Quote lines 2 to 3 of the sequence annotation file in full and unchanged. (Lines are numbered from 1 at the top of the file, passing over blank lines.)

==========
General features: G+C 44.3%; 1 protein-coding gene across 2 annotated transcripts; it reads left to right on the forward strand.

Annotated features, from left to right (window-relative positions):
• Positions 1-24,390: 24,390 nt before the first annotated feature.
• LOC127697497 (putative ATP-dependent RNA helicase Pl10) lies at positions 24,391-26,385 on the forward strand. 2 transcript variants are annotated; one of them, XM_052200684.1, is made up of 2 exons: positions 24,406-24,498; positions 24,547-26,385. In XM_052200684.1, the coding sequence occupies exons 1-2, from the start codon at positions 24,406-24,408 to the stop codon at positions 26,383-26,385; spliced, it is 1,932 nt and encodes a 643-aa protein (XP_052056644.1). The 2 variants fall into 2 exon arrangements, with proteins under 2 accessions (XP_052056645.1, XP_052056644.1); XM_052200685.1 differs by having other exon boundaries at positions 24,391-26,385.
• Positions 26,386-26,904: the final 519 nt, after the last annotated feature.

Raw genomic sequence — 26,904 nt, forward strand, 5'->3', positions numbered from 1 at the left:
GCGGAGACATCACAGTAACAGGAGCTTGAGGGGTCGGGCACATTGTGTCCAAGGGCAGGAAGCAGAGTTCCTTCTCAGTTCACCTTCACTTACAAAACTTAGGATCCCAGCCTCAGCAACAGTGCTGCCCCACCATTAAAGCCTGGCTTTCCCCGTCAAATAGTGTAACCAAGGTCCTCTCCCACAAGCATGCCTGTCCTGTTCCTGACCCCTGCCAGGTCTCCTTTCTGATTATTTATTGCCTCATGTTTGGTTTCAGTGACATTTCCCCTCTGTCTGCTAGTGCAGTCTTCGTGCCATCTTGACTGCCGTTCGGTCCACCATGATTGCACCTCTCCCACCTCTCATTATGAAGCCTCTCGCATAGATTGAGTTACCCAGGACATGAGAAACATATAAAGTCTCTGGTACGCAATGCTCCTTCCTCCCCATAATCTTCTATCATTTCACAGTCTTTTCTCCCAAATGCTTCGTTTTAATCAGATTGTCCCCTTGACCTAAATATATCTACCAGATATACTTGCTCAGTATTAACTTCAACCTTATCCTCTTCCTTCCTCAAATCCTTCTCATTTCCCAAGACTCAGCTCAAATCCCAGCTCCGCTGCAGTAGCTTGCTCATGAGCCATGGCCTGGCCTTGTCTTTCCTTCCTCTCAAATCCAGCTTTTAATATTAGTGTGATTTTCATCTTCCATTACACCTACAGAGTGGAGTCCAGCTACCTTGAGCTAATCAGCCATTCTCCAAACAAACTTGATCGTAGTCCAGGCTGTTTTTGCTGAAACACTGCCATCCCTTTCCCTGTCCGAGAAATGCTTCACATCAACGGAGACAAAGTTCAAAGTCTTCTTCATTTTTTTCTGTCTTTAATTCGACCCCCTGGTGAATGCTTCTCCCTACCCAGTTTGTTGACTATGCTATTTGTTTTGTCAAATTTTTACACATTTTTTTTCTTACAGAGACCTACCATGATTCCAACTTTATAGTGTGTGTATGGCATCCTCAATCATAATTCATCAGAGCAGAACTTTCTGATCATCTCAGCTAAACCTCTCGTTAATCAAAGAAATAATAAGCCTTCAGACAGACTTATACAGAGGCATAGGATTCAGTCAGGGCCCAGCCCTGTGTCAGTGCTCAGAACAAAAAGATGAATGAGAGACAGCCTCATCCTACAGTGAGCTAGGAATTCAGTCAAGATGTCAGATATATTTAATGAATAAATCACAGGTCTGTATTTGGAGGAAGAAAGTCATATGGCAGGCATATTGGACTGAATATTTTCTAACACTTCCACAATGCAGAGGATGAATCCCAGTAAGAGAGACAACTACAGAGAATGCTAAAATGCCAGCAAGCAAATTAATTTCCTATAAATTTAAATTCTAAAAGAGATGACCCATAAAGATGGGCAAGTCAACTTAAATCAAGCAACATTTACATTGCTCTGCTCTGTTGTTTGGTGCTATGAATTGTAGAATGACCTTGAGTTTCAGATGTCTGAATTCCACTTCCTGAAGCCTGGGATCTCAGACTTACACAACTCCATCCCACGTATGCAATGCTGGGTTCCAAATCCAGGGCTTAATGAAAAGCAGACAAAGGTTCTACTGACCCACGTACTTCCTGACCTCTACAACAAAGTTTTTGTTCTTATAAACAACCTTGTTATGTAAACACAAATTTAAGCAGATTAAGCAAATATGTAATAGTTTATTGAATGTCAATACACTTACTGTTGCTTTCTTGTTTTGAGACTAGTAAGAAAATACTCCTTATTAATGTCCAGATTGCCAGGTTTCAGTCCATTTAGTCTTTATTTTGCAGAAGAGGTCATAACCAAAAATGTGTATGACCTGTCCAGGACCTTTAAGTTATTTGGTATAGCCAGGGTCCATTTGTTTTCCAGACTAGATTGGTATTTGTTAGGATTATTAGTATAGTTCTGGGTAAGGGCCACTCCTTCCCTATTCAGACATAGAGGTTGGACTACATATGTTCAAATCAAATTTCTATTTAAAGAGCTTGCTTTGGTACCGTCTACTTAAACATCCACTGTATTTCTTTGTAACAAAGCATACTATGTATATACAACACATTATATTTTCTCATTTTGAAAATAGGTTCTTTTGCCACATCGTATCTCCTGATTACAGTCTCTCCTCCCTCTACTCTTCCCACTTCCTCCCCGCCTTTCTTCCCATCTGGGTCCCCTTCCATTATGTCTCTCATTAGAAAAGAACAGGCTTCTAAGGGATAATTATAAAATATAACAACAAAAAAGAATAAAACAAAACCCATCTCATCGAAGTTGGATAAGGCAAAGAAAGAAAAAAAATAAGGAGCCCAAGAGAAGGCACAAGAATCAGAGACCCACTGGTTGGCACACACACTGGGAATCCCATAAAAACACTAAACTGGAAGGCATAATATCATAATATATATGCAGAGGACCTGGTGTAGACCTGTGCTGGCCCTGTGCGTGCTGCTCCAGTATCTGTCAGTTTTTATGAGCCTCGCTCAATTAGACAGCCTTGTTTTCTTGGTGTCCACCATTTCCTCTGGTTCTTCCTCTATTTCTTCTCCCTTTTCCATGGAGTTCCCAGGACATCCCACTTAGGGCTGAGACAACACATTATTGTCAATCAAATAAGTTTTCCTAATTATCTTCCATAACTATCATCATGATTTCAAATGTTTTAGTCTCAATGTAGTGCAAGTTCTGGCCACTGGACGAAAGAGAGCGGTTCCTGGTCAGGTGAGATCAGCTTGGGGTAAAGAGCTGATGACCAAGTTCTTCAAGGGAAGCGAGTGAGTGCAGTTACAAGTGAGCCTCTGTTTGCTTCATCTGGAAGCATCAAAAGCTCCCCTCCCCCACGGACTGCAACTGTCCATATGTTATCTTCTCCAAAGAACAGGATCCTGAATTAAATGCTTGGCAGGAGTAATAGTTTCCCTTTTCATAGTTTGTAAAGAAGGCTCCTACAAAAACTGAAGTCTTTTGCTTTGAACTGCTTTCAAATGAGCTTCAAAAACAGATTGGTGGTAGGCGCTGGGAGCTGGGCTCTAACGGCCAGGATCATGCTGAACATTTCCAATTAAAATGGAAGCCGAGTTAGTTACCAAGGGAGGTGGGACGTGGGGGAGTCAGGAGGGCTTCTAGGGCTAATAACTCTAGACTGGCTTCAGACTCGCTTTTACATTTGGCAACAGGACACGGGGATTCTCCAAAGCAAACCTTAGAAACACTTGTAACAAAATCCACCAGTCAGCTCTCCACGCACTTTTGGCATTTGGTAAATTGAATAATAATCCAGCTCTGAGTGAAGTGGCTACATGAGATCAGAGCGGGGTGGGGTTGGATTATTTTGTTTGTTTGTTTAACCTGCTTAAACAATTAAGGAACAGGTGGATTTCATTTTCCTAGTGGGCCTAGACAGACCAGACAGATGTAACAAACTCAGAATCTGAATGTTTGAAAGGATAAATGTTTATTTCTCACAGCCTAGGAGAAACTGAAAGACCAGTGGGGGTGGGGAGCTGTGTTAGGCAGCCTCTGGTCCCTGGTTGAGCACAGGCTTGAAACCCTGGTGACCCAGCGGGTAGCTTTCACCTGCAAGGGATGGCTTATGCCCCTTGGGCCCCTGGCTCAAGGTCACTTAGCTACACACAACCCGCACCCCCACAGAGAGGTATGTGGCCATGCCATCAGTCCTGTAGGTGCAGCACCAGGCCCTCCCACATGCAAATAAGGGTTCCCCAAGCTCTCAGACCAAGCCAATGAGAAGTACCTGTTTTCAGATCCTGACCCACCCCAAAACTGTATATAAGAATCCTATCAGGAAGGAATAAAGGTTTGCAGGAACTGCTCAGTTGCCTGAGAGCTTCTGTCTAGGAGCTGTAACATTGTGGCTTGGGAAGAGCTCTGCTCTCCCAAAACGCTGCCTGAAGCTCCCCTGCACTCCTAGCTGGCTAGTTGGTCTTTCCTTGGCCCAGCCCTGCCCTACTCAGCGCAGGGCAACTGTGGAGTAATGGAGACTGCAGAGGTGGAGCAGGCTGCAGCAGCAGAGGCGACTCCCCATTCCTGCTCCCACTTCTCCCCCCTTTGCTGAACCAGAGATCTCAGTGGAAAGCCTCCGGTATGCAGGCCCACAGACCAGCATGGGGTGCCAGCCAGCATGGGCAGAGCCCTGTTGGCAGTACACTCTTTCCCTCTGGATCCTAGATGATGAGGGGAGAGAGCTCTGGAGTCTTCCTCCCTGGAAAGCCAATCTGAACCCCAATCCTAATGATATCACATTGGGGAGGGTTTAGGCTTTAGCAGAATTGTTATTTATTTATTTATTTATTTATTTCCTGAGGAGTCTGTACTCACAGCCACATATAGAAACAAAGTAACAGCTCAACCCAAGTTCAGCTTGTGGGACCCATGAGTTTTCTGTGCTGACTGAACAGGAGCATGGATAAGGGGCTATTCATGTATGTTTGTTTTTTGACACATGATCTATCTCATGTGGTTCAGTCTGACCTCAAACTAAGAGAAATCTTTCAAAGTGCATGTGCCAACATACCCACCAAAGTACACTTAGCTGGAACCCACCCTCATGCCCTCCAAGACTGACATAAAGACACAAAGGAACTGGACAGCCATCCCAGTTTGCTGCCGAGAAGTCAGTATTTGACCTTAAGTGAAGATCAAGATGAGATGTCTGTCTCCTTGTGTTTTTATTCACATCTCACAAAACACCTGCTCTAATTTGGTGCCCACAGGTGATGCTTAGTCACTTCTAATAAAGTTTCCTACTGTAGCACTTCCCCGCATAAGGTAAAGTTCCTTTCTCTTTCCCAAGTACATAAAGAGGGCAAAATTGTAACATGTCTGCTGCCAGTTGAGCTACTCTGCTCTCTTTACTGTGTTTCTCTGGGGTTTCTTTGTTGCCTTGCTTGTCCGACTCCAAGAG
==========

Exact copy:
Annotated features, from left to right (window-relative positions):
• Positions 1-24,390: 24,390 nt before the first annotated feature.